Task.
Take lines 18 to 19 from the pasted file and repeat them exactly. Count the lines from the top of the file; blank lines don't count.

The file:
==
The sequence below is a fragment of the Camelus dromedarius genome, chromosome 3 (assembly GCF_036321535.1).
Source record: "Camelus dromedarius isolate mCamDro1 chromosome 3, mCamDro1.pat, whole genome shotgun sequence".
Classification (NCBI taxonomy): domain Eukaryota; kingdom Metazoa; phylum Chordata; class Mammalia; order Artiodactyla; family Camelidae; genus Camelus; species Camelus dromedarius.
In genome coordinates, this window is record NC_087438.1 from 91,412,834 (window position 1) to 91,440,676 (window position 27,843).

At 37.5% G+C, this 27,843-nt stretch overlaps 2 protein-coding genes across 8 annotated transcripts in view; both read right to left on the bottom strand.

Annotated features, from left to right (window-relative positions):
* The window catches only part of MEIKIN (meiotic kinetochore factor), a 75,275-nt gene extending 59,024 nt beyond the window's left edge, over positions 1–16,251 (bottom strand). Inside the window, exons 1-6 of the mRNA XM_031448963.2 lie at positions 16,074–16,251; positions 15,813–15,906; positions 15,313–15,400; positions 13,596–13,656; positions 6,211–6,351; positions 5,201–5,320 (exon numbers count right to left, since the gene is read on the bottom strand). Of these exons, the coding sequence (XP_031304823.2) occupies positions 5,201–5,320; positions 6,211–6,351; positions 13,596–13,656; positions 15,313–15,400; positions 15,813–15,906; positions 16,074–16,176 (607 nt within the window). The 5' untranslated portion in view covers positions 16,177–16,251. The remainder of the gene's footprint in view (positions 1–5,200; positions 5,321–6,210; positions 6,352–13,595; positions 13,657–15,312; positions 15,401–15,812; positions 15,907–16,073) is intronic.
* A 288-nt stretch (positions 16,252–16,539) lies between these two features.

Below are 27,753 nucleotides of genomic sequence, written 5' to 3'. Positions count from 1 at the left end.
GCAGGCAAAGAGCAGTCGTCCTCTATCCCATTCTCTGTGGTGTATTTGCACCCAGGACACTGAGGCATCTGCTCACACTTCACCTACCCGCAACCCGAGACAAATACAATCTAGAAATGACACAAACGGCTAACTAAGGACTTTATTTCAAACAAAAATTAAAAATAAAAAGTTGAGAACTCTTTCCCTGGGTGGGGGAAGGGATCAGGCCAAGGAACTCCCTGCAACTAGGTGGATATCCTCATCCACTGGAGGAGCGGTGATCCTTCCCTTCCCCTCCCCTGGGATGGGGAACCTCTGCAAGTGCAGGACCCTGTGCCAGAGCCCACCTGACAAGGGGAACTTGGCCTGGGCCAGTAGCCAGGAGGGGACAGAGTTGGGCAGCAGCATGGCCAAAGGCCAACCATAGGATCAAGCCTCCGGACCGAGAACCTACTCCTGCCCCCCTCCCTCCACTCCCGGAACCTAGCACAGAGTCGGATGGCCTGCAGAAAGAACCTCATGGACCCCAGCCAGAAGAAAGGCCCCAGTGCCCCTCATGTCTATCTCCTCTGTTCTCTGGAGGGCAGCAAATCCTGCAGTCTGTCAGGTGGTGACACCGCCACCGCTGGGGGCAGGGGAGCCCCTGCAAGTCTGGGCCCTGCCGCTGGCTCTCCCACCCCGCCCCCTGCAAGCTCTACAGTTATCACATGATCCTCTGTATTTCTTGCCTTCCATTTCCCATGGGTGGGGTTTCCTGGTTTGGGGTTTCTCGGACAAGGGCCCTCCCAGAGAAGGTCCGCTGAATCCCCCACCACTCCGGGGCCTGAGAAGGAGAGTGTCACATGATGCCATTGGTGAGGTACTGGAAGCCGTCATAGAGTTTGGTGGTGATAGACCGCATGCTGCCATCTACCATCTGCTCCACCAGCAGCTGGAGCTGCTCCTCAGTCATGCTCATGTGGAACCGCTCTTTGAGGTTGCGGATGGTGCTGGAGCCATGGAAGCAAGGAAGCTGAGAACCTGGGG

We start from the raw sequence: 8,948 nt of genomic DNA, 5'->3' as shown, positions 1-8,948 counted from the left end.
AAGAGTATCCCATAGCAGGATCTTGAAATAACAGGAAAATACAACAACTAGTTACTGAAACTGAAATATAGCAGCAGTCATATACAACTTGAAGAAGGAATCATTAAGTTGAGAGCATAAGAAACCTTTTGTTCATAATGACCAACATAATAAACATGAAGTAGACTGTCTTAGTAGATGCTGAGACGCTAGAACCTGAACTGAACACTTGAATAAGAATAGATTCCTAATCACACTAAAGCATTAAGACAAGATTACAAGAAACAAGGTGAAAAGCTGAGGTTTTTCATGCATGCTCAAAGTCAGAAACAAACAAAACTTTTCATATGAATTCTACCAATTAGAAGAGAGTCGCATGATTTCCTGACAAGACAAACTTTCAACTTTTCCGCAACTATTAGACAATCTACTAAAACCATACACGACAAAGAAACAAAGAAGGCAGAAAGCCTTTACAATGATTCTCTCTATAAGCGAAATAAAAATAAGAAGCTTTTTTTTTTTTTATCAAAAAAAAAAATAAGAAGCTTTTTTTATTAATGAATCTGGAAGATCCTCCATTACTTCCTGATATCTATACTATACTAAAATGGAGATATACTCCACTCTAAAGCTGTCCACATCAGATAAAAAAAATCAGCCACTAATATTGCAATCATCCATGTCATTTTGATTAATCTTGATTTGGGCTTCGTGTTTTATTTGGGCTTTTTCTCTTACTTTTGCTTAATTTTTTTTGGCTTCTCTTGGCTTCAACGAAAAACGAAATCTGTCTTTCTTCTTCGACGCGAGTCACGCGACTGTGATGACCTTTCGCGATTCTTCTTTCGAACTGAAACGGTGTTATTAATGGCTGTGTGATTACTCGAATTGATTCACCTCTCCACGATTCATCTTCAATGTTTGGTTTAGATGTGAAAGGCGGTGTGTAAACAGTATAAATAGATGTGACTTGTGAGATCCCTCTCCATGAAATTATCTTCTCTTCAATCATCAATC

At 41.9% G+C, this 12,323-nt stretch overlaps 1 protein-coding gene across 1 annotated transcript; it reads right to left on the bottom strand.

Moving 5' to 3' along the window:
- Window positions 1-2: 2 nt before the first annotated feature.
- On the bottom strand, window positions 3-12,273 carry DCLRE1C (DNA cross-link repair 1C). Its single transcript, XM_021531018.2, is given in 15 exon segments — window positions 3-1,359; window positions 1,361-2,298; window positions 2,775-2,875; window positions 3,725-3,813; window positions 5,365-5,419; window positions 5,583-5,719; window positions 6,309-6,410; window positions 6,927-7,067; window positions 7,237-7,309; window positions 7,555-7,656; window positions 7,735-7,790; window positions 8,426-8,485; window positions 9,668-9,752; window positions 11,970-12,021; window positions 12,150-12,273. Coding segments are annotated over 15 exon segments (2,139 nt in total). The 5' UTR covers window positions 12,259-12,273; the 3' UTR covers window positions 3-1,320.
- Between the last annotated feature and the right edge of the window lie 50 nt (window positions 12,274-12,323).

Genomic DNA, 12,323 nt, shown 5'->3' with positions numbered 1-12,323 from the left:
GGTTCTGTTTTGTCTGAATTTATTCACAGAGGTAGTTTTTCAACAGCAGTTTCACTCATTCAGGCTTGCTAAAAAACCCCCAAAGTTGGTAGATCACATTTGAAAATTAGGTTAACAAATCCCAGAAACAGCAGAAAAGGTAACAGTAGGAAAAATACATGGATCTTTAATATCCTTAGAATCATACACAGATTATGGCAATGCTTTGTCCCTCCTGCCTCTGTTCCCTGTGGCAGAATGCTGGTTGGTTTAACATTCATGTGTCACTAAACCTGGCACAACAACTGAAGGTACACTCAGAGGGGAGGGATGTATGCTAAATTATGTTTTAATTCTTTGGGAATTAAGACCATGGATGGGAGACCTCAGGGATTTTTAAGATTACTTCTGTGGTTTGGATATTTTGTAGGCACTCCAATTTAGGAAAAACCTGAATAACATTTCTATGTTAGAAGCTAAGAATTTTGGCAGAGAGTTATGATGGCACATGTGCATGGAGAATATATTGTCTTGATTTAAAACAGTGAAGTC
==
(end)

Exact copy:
Genomic DNA, 12,323 nt, shown 5'->3' with positions numbered 1-12,323 from the left:
GGTTCTGTTTTGTCTGAATTTATTCACAGAGGTAGTTTTTCAACAGCAGTTTCACTCATTCAGGCTTGCTAAAAAACCCCCAAAGTTGGTAGATCACATTTGAAAATTAGGTTAACAAATCCCAGAAACAGCAGAAAAGGTAACAGTAGGAAAAATACATGGATCTTTAATATCCTTAGAATCATACACAGATTATGGCAATGCTTTGTCCCTCCTGCCTCTGTTCCCTGTGGCAGAATGCTGGTTGGTTTAACATTCATGTGTCACTAAACCTGGCACAACAACTGAAGGTACACTCAGAGGGGAGGGATGTATGCTAAATTATGTTTTAATTCTTTGGGAATTAAGACCATGGATGGGAGACCTCAGGGATTTTTAAGATTACTTCTGTGGTTTGGATATTTTGTAGGCACTCCAATTTAGGAAAAACCTGAATAACATTTCTATGTTAGAAGCTAAGAATTTTGGCAGAGAGTTATGATGGCACATGTGCATGGAGAATATATTGTCTTGATTTAAAACAGTGAAGTC